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Economist predicts more jobs, stagnant wages
An upswing is evident throughout much of the American economy, but some fundamental changes have occurred as a result of the Great Recession, a prominent economist said at the University of Wisconsin – Superior Friday.
The job market is recovering, but more slowly than following previous recessions, and due to the overabundance of workers, wage growth is almost stagnant, said Chris Farrell, host of the nationally-syndicated public radio program Marketplace Money.
“I think the job market is going to come back. The private sector numbers are actually pretty good. A lot of what is holding it back is layoffs at the state and local government levels. Next month, we’ll probably see layoffs in the federal level due to the sequester,” he said, adding “it could take a long time for the wage market to rebound.”
While that’s not considered a good development, there have been some unintended benefits. Wage stagnation, combined with technology-related productivity improvements, have made North America’s manufacturing climate “very competitive.”
Nonetheless, not everyone can benefit, as the recession has shown. A post-secondary education is more valuable than ever, Farrell said. From June 2009, when the recovery began, until 2012, more than two million jobs were created. At the same time, there were 250,000 fewer jobs available for high school dropouts or those having only a high school degree.
“All the growing sectors of our economy require some form of educated workforce. Post-secondary education will really pay off over a lifetime. Of course, you really want to minimize how much debt you take on to get there,” he said.
Impacts from the downturn have been far reaching, Farrell observed, and have prompted people to change their financial behavior.
“It’s pretty hard to find a household that hasn’t been affected by unemployment, underemployment, benefit cuts and underwater mortgages,” he said. As a result, the median household income for working-age people declined by 12.5 percent during the past 12 years.
But in response to adversity, many have paid down their debts. After personal debt peaked in 2007, it subsequently returned to the lower levels prevalent during the 1980s. That road, however, had some speed bumps. Many reduced their debt “due to mortgage foreclosures, credit card defaults and yanked credit card accounts,” Farrell explained. “Nevertheless, the household really is improving its balance sheet.”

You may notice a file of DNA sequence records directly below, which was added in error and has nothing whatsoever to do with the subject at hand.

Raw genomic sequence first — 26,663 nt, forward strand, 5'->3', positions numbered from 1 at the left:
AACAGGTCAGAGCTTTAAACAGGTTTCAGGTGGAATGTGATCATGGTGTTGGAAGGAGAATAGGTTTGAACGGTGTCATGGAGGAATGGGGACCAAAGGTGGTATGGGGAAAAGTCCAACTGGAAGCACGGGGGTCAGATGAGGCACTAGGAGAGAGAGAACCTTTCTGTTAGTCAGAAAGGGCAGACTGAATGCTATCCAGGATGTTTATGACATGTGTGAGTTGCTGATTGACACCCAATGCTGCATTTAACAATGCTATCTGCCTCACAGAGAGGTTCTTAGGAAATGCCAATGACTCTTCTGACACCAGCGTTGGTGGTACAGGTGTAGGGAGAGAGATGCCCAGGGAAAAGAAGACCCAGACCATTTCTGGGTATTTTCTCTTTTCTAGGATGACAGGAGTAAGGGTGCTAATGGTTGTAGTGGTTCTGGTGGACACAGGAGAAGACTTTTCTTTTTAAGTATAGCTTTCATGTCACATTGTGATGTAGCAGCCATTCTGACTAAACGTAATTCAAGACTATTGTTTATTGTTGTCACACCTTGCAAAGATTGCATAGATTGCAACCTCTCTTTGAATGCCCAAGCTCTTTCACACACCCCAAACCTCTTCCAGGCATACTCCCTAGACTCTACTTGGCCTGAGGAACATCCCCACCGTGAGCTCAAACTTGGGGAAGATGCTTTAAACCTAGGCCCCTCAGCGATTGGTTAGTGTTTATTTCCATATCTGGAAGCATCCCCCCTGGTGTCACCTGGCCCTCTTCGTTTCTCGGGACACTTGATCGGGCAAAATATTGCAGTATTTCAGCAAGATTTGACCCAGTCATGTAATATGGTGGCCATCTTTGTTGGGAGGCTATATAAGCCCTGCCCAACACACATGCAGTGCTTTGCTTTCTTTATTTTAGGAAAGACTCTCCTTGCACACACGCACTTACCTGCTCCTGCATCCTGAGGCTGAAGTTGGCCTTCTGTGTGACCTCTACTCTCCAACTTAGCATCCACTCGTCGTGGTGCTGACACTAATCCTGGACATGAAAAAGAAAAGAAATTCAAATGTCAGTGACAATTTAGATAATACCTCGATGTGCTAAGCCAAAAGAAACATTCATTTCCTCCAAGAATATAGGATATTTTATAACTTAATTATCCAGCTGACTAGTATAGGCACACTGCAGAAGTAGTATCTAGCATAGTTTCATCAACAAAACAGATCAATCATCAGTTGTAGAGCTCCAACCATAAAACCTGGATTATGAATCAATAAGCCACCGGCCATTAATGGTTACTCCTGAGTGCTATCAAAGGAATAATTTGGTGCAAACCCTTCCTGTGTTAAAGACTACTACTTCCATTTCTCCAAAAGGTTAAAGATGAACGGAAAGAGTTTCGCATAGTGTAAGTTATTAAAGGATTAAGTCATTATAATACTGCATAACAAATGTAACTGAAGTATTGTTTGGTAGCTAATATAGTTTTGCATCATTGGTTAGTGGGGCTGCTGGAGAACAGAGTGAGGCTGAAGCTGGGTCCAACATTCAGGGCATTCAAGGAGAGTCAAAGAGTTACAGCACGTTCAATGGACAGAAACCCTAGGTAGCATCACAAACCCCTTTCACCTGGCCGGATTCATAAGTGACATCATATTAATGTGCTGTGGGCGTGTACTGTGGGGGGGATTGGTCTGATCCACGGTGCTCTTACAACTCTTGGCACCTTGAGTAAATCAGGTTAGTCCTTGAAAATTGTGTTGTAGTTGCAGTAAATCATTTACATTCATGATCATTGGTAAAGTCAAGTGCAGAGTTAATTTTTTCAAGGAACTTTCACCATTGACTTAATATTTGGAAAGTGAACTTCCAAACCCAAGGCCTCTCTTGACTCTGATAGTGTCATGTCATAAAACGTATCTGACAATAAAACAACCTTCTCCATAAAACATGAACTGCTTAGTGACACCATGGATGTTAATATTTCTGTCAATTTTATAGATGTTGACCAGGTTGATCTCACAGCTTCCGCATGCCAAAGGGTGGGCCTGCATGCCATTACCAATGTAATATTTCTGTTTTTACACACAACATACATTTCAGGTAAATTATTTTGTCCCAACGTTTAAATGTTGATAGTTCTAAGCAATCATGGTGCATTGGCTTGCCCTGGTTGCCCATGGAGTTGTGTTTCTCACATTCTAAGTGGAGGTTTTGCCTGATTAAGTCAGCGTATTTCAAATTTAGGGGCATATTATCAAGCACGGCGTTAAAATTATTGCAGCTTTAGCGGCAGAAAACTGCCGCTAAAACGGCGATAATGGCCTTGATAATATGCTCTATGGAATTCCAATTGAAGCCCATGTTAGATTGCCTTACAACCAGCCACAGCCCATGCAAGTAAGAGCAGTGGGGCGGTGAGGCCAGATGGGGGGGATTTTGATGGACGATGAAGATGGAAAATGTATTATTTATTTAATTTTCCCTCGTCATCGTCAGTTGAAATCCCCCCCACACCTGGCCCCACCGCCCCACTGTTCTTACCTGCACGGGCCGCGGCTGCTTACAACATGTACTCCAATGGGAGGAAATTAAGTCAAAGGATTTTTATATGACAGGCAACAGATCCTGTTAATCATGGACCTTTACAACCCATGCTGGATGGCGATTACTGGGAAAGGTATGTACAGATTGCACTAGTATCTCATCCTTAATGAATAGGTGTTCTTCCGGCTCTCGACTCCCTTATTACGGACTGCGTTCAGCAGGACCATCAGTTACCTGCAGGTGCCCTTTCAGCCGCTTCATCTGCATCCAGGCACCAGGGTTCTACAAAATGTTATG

Further, “Corporations have strong balance sheets, and the government’s balance sheet is going to improve,” he predicted.
Farrell disagrees with conservative economists who argue the growing national debt could severely harm the recovery and perhaps trigger an even-worse downturn.
“For all the talk about everything that’s been going on in Washington, the government’s balance sheet has been improving,” he contended. “During the great recession, the deficit as a percent of GDP had been a little over 10 percent. More recently, it’s down to 6.9 percent” and will decline to 5.3 percent this year.
Further pursuing that philosophy, he defended Washington’s handling of the Social Security Trust Fund.
“The whole theory that Social Security is in crisis is fundamentally wrong. It’s the most successful social policy the U.S. enacted during the 20th Century. It’s not going to go bankrupt or collapse. It will be shored up in certain ways – some kind of mix between raising the (retirement) age and raising the tax.”
Farrell also defended federal government borrowing practices, saying “Those who lived through the inflationary period in the 1970s … learned you can borrow as much as possible because it can be paid back with depreciated dollars.”
Eventually, he warned, the Federal Reserve will need to recover the money it infused into the economy.
“When using the stock market as a weather vane, this will be an incredibly volatile period of time. The Fed will make some mistakes while withdrawing liquidity. I’m not real worried about sustained inflation such as during the 1970s, because central bankers have a larger tool kit today. I’m more worried we could end up like Japan. When interest rates don’t go up, you end up with deflation. So I really want to see interest rates go up,” Farrell said.
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